Frontpage, February 17, 2015 by
Ever since the terror attacks of September 11, 2001 many of our leaders justified sending troops to fight in Iraq and Afghanistan by saying that we must fight them (the terrorists) “over there” or we would have to fight them “over here.”
Now that the president is asking Congress for resources to combat ISIS overseas to defend the United States against the rapidly escalating threat posed by that extremely violent terrorist organization it is vital that a serious effort be mounted to devise an all-encompassing strategy to achieve total victory.
Of course the United States must act and act effectively and decisively in bringing the battle to our enemies on their turf. Going on the offensive overseas is essential. That is the mission of our military.
But it is time for a serious reality check on what really needs to be done to win this battle and protect America and Americans from the defensive perspective as well.
On that horrific day in September more than 13 years ago, America’s enemies turned lower Manhattan, a field in Pennsylvania and the Pentagon into a deadly battlefield. On that day, all of the casualties were inflicted “over here” by aliens who had gamed the visa process and/or immigration benefits program. If the immigration system had worked effectively, most of those aliens who participated in those attacks should not have been able to enter the United States, let alone receive immigration benefits, including being granted political asylum or acquiring lawful status under the 1986 Amnesty program.
For all of the rhetoric about fighting al-Qaeda overseas, the Patriot Act and stringent security measures implemented at airports and other critical facilities made it clear that the battle was and is being fought within the borders of the United States. The component of the “War on Terror” involving our borders brings us to the realm of effective immigration law enforcement.
While most politicians and others simply want to address the issue of border security along the U.S. Mexican border, the reality is that the legislative approach attempted by the House of Representatives would not succeed. My disgust with that legislative disaster was the focus of my February 5, 2015 FrontPage Magazine article, “The ‘Secure Our Border First Act’ Deception” (tag line: Why it’s no solution to the immigration crisis).
The goal where immigration is concerned is multifaceted to actually succeed in protecting America and Americans.
We need to secure our borders against those aliens who would evade the inspections process by running our northern as well as our southern borders. We need to tighten up surveillance of all ships entering our harbors to prevent stowaways from surreptitiously gaining entry into the United States and need to make certain that the Coastguard has the resources it needs to identify all ships approaching our coastline and interdict them.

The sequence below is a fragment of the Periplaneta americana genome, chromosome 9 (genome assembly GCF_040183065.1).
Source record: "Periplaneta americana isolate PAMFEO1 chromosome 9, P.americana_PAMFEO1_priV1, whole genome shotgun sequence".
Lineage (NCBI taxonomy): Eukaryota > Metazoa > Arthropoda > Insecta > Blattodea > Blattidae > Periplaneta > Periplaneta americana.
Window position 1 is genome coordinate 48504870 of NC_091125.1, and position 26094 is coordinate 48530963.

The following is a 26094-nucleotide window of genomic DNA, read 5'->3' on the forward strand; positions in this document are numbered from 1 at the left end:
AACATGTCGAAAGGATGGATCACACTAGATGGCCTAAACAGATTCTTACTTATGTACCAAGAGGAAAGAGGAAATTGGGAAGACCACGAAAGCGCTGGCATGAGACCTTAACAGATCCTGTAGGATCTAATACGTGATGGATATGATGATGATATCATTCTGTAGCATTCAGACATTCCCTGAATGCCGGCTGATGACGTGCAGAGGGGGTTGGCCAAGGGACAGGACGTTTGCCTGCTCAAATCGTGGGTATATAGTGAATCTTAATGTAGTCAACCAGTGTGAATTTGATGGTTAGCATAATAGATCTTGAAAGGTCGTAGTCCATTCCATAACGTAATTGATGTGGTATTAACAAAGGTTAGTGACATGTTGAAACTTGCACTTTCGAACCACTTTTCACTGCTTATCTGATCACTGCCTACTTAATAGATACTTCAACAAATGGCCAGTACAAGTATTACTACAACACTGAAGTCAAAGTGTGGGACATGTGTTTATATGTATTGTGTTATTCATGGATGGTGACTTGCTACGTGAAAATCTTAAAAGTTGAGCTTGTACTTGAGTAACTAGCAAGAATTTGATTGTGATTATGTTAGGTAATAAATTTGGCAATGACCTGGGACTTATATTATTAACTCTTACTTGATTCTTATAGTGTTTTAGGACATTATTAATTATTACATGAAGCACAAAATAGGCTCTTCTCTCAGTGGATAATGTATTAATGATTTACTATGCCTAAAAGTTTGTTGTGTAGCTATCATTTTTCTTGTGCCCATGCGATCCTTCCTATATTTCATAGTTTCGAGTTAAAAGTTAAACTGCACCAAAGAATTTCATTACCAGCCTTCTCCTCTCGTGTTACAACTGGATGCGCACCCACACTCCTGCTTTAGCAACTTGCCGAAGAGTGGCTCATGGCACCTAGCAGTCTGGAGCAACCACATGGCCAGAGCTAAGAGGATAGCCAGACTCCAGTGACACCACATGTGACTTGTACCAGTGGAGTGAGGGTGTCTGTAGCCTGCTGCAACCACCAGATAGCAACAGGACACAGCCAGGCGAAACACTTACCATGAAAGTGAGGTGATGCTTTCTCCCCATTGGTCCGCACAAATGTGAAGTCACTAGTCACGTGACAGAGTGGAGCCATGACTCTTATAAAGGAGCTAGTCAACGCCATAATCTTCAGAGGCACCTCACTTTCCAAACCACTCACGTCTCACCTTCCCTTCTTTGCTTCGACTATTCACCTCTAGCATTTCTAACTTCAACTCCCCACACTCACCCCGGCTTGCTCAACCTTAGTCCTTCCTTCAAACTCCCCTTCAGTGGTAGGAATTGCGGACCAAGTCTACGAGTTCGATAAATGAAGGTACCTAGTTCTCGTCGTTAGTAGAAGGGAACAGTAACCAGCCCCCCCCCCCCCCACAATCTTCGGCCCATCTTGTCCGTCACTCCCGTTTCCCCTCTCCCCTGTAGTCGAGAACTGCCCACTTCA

We need to end the Visa Waiver Program and provide more resources to the inspections process conducted by CBP (Customs and Border Protection) at ports of entry.
However, it is inevitable that no matter how much we will try, aliens will evade the Border Patrol and the Coastguard. Aliens who have been lawfully admitted into the United States will violate the terms of their admission. The solution to these issues is to greatly increase the number of ICE (Immigration and Customs Enforcement) agents to locate and arrest those aliens who slip through the defenses I noted above.
By effectively enforcing our immigration laws, opportunities will be created to cultivate informants and cooperating witnesses to enable law enforcement and intelligence agencies to more readily identify emerging threats before attacks are carried out. This aspect of the significance of effective immigration law enforcement was the subject of my November 10, 2014 commentary for Californians for Population Stabilization (CAPS), “Lack of Intelligence in Failures to Enforce Immigration Laws.”
Finally, the process by which aliens are granted immigration benefits ranging from being granted political asylum to providing lawful immigrant status and the conferring of United States citizenship upon aliens via the naturalization process must have eaningful integrity. This is essential to deprive terrorist “sleepers” the ability to embed themselves in communities around the United States as they await instructions to carry out an attack within our borders.
Again, this requires that many more ICE agents be hired and assigned to combatting immigration fraud — a serious vulnerability identified by the 9/11 Commission.
Terrorism has been defined as “asymmetrical warfare.” America’s enemies, the radical Islamist terrorist groups, ISIS, al-Qaeda and others know that they can not win a conventional military battle with the U.S. armed forces. Their goal is to get behind their enemy’s lines and inflict casualties among the civilian population to instill fear and terror. For these terrorists, the “enemy lines” are the borders of the United States.
During the Second World War, when soldiers sought to go behind enemy lines they often boarded military aircraft that, under the cover of darkness, flew over the country they wanted to attack and parachuted behind the enemy lines to carry out reconnaissance missions and sabotage their enemy’s critical facilities.
Sometimes, under the cover of darkness, enemy combatants boarded submarines and other ships and stealthily approach the enemy’s coastline to send commandos ashore to carry out their deadly missions.